What’s the one thing you hope to accomplish by being a part of Hyperledger’s TSC?

I have two main goals for what I’d like to accomplish on the TSC:  ensure that we maintain best security practices while using cutting-edge technology and help to bridge the gap between industry and academia in the permissioned blockchain space.  I think maintaining good security (and particularly ensuring that our distributed ledgers are algorithmically sound) speaks for itself.

I’m of the opinion that both the people and the techniques of the world of academic cryptography and security can be incredibly useful for building blockchain platforms and I would like to see more of both of them involved in Hyperledger.  On the other hand, blockchain is probably one of the few areas of computer science where practice has gotten a bit ahead of some of the academic research.  I think it’s important to accurately convey to the academic research community where we are and what we consider some of the important problems in the space to be.

What’s a missing feature or spec that you hope Hyperledger can add in the soon future?

I’d really like to see a shared crypto library that allows all of the projects to use the latest implementations of things like cutting-edge zero knowledge proof techniques and SNARKs, as well as modular calls for existing standardized crypto.  We don’t need three different people to build implementations of threshold signatures, for instance—we could save effort if we only had one library, and improve security as well.  This would hopefully make it much easier for developers of projects to interact with crypto primitives and save people working on and developing Hyperledger a lot of effort.  I’m planning on working on this in the near future.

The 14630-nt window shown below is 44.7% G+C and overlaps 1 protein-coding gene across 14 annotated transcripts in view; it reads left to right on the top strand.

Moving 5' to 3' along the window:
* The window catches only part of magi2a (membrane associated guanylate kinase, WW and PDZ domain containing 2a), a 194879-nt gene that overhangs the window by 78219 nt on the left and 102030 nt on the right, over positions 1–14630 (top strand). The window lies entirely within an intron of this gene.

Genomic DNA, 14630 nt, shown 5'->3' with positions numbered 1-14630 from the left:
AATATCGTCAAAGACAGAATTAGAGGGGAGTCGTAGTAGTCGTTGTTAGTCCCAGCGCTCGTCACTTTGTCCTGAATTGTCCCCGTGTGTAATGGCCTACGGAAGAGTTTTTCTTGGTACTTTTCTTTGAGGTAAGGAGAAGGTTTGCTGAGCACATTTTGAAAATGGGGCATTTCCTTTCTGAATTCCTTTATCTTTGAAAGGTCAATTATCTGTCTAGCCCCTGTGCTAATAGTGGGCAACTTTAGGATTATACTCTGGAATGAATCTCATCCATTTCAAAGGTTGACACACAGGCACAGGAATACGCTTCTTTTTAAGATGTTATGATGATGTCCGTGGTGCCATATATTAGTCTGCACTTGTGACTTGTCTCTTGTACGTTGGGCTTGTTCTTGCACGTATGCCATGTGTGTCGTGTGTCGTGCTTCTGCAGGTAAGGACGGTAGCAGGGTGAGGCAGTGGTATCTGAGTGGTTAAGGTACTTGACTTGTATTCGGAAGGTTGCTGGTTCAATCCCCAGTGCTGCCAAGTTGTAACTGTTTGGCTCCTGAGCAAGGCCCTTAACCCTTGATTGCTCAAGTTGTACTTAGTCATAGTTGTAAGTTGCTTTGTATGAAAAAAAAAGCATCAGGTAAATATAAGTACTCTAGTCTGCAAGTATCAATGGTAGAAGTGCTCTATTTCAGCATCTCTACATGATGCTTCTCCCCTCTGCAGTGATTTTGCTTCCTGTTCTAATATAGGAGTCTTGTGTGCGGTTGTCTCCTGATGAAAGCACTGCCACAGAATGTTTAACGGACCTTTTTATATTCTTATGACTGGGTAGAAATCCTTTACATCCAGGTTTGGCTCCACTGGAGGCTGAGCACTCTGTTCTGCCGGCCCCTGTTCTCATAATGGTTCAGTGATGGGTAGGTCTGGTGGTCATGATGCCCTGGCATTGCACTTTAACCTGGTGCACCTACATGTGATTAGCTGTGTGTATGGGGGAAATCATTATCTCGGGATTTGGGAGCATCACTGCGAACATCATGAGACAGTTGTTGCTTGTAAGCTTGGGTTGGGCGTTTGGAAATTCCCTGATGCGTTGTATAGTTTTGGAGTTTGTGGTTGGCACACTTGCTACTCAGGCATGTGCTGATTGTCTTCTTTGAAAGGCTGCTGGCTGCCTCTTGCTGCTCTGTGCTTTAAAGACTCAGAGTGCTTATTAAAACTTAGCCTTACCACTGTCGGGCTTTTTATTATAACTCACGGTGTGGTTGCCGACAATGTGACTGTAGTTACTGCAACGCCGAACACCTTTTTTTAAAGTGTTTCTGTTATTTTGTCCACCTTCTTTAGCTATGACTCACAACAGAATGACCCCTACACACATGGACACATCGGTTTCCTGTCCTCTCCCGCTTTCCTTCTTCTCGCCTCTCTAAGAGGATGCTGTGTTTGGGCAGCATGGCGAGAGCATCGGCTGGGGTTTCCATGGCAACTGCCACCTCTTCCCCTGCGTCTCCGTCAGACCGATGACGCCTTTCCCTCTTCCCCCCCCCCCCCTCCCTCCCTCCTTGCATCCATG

What’s the biggest struggle or challenge you see Hyperledger having to overcome?

Charles Kettering once said, “If you want to kill any idea in the world, form a committee on it.”  While a cross-industry collaboration like Hyperledger offers a wide variety of benefits, we have to make sure that we can continue to move forward and make good progress despite the many differences of opinion held by Hyperledger members and contributors.  As more and more companies and people join Hyperledger (a very good thing!) it could become more and more difficult to move the projects forward.  For instance, Bitcoin has seen struggles due to large differences of opinion amongst key stakeholders.  While I think the current governance structure (and the people involved in it) are excellent, I view maintaining cohesion as the biggest challenge for Hyperledger in the long run.

What use cases are you most excited about with Hyperledger and/or blockchain?

As a cryptographer, I’m most excited about applications that have interesting and nontrivial confidentiality and privacy requirements, for the obvious reason that they typically involve novel uses of cryptography.  There are quite a few applications that involve heavy cryptography, and I’m excited to have the opportunity to work on them.